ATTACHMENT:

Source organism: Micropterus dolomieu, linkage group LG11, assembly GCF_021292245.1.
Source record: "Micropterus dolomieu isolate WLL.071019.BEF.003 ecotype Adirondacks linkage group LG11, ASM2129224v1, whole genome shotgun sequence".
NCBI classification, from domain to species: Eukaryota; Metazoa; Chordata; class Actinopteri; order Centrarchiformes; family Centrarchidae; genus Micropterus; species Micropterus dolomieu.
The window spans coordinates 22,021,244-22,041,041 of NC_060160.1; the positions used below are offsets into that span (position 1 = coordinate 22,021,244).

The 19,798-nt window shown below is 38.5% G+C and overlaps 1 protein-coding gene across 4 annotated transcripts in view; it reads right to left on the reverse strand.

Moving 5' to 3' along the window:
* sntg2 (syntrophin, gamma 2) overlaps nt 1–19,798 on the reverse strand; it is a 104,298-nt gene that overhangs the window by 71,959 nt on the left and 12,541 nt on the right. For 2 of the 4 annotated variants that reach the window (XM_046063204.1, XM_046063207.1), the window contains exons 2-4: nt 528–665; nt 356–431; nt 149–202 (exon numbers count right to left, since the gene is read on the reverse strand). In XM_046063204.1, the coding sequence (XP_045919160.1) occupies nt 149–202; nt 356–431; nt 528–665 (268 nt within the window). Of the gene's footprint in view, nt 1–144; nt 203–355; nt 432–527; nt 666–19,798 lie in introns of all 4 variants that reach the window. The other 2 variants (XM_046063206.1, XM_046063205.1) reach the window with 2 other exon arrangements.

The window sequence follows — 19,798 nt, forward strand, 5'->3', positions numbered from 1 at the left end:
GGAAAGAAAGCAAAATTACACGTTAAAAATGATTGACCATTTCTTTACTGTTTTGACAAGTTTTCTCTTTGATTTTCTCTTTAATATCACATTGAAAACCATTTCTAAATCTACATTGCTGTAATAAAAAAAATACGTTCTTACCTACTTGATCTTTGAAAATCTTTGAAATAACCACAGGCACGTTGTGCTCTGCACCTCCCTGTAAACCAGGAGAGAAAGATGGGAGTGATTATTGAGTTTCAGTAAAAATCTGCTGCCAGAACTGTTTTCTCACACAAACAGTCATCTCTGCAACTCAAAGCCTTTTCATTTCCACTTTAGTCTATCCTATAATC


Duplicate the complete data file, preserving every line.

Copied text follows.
Source organism: Micropterus dolomieu, linkage group LG11, assembly GCF_021292245.1.
Source record: "Micropterus dolomieu isolate WLL.071019.BEF.003 ecotype Adirondacks linkage group LG11, ASM2129224v1, whole genome shotgun sequence".
NCBI classification, from domain to species: Eukaryota; Metazoa; Chordata; class Actinopteri; order Centrarchiformes; family Centrarchidae; genus Micropterus; species Micropterus dolomieu.
The window spans coordinates 22,021,244-22,041,041 of NC_060160.1; the positions used below are offsets into that span (position 1 = coordinate 22,021,244).

The 19,798-nt window shown below is 38.5% G+C and overlaps 1 protein-coding gene across 4 annotated transcripts in view; it reads right to left on the reverse strand.

Moving 5' to 3' along the window:
* sntg2 (syntrophin, gamma 2) overlaps nt 1–19,798 on the reverse strand; it is a 104,298-nt gene that overhangs the window by 71,959 nt on the left and 12,541 nt on the right. For 2 of the 4 annotated variants that reach the window (XM_046063204.1, XM_046063207.1), the window contains exons 2-4: nt 528–665; nt 356–431; nt 149–202 (exon numbers count right to left, since the gene is read on the reverse strand). In XM_046063204.1, the coding sequence (XP_045919160.1) occupies nt 149–202; nt 356–431; nt 528–665 (268 nt within the window). Of the gene's footprint in view, nt 1–144; nt 203–355; nt 432–527; nt 666–19,798 lie in introns of all 4 variants that reach the window. The other 2 variants (XM_046063206.1, XM_046063205.1) reach the window with 2 other exon arrangements.

The window sequence follows — 19,798 nt, forward strand, 5'->3', positions numbered from 1 at the left end:
GGAAAGAAAGCAAAATTACACGTTAAAAATGATTGACCATTTCTTTACTGTTTTGACAAGTTTTCTCTTTGATTTTCTCTTTAATATCACATTGAAAACCATTTCTAAATCTACATTGCTGTAATAAAAAAAATACGTTCTTACCTACTTGATCTTTGAAAATCTTTGAAATAACCACAGGCACGTTGTGCTCTGCACCTCCCTGTAAACCAGGAGAGAAAGATGGGAGTGATTATTGAGTTTCAGTAAAAATCTGCTGCCAGAACTGTTTTCTCACACAAACAGTCATCTCTGCAACTCAAAGCCTTTTCATTTCCACTTTAGTCTATCCTATAATC